"What will you do with it?" said the children, standing round.

"Do you think you could ask Mary to spare us a jug, Susan? If I might put it in water in the schoolroom fireplace, it would look fresh and cheerful for Sunday."

"Oh, yes," said Susan, pleased with the commission, "that I will;" and away she ran, while Miss Fosbrook examined the spike to her own great enjoyment. "I see," she said, "the flowers are not really white, they each have a patch of pink or yellow on them, which gives them their softness. Yes; and do you see, Bessie, they are in clusters of three, and each three has one flower with a pink spot, and two with a yellow one."

"That is very curious," said Bessie: the fretfulness was very much gone out of her tone, and she stood looking at the beautiful flower, without a word, till Susan came back, when she began to show her what Miss Fosbrook had pointed out. Susan smiled with her really good nature, and said, "How funny!" but was more intent on telling Miss Fosbrook that she had brought the jug, and then on hauling Elizabeth away to a game at Tom Tittler's ground.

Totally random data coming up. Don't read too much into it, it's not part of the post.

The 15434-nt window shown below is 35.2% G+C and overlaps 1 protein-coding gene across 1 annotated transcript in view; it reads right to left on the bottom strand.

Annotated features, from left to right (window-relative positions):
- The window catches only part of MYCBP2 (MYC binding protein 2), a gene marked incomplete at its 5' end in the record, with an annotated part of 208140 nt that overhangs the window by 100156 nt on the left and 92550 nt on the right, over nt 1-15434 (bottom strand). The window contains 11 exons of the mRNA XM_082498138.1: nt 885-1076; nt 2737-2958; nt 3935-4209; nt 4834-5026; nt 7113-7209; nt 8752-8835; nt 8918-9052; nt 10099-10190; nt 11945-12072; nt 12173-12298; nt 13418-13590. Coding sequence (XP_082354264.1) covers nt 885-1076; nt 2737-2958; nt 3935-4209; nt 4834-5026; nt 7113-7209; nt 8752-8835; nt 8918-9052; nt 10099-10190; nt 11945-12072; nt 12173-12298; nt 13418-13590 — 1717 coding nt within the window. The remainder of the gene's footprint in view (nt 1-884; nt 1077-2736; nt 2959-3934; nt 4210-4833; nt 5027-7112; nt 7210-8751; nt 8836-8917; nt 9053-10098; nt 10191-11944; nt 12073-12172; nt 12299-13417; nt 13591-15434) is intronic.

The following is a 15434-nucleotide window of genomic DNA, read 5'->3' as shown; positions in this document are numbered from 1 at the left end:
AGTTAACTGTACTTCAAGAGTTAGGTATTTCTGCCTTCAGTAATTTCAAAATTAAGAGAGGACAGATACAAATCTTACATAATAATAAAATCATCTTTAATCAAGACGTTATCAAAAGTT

Miss Fosbrook said she would put away the flower and come back again; and she settled the branch in the chimney, where it looked very graceful, and really did enliven the room, and then walked out towards the lawn.

There was a lawn in front of the house, part of which had been formerly levelled for a bowling-green, and was kept clear of shrubs or flower-beds. Beyond was a smooth, rather rapid slope towards a quiet river, beyond which there rose again a beautiful green field, crowned above by a thick wood, ending at the top in some scraggy pine-trees, with scanty dark foliage at the top of their rude russet arms. Fine trees stood out here and there upon the slope of the field; and Captain Merrifield's fine sleeked cows were licking each other, or chewing the cud, under them.